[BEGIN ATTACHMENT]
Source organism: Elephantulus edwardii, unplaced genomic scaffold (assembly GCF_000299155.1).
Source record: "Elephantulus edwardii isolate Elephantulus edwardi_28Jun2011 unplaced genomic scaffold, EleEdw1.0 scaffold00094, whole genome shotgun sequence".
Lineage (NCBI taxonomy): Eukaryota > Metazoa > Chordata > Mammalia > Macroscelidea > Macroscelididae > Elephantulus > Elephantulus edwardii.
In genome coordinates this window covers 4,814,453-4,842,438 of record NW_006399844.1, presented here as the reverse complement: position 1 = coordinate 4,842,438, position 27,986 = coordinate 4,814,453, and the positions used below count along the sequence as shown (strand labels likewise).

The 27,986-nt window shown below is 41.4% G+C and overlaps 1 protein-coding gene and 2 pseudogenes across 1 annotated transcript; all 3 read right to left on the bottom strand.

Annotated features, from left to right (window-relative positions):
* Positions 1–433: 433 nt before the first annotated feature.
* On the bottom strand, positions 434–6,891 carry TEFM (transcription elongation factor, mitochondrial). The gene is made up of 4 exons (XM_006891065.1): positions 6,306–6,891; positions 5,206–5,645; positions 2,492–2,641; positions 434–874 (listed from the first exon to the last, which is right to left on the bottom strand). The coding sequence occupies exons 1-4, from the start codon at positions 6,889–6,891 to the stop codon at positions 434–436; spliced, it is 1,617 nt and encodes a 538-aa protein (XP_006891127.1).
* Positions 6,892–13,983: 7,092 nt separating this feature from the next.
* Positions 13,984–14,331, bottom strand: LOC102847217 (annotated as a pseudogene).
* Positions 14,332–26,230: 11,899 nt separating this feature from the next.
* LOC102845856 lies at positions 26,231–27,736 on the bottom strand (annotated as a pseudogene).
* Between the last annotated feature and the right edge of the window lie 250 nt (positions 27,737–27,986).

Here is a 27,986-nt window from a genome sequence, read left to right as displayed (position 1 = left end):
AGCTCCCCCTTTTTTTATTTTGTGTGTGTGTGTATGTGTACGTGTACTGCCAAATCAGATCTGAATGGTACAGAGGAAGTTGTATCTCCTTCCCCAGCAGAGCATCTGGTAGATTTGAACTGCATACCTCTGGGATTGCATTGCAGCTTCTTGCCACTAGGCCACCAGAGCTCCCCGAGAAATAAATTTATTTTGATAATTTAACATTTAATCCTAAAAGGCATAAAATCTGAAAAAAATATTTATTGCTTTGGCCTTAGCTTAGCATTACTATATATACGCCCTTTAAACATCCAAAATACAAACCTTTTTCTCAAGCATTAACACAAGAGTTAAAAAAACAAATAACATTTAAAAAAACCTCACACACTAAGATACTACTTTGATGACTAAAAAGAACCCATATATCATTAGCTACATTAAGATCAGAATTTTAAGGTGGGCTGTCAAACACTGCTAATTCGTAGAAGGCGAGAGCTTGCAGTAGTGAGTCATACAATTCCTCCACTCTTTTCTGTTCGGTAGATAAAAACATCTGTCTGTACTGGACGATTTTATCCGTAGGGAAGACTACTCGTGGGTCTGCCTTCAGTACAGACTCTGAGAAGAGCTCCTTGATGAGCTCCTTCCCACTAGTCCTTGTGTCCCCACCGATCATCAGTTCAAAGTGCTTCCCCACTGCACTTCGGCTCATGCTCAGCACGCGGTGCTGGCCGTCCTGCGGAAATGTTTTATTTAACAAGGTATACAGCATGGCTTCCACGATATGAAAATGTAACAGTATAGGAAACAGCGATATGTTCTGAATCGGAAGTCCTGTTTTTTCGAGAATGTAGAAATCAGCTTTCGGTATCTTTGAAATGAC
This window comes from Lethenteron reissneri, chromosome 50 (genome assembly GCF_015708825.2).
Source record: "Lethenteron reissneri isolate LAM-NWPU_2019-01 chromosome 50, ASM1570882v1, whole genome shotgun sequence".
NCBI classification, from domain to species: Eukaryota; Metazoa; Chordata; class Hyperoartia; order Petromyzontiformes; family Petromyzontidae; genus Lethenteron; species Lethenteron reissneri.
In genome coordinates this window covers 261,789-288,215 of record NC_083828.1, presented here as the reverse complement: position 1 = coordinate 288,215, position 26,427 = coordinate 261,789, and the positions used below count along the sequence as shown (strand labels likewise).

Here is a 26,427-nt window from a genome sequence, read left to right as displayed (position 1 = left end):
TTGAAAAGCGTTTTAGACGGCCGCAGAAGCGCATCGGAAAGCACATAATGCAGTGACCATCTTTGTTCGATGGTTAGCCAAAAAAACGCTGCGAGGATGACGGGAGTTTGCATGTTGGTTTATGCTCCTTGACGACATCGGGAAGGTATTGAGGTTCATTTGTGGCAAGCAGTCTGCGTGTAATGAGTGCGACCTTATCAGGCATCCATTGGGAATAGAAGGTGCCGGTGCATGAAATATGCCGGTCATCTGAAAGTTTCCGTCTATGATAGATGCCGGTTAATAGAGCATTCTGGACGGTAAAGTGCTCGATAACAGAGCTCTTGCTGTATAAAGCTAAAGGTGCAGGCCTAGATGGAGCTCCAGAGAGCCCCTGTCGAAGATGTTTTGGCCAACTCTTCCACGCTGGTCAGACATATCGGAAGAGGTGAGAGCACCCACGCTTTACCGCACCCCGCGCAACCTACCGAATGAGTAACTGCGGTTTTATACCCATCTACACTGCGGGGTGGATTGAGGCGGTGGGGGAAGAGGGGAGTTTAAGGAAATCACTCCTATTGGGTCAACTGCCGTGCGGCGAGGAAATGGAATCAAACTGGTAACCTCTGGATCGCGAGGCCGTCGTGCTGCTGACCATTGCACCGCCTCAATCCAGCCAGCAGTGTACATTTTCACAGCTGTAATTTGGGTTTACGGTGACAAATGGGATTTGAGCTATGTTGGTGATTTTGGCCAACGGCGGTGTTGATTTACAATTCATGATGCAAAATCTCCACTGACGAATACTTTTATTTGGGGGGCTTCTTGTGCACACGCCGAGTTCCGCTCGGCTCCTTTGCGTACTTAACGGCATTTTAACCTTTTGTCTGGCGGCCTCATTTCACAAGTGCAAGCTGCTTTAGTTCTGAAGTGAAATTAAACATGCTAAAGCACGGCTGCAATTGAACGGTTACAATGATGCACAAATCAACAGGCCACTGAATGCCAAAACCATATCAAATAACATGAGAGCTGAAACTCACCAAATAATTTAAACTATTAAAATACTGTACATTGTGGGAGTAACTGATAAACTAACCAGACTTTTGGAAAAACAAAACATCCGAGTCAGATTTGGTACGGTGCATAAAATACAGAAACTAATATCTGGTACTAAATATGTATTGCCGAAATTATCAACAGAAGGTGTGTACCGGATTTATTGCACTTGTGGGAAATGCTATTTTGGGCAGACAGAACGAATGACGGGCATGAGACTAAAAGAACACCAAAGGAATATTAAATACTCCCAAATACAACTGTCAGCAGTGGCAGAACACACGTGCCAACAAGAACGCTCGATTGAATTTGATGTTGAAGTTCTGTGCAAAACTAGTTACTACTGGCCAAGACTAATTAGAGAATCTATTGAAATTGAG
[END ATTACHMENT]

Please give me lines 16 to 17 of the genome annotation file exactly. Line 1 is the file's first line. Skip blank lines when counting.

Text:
This window comes from Lethenteron reissneri, chromosome 50 (genome assembly GCF_015708825.2).
Source record: "Lethenteron reissneri isolate LAM-NWPU_2019-01 chromosome 50, ASM1570882v1, whole genome shotgun sequence".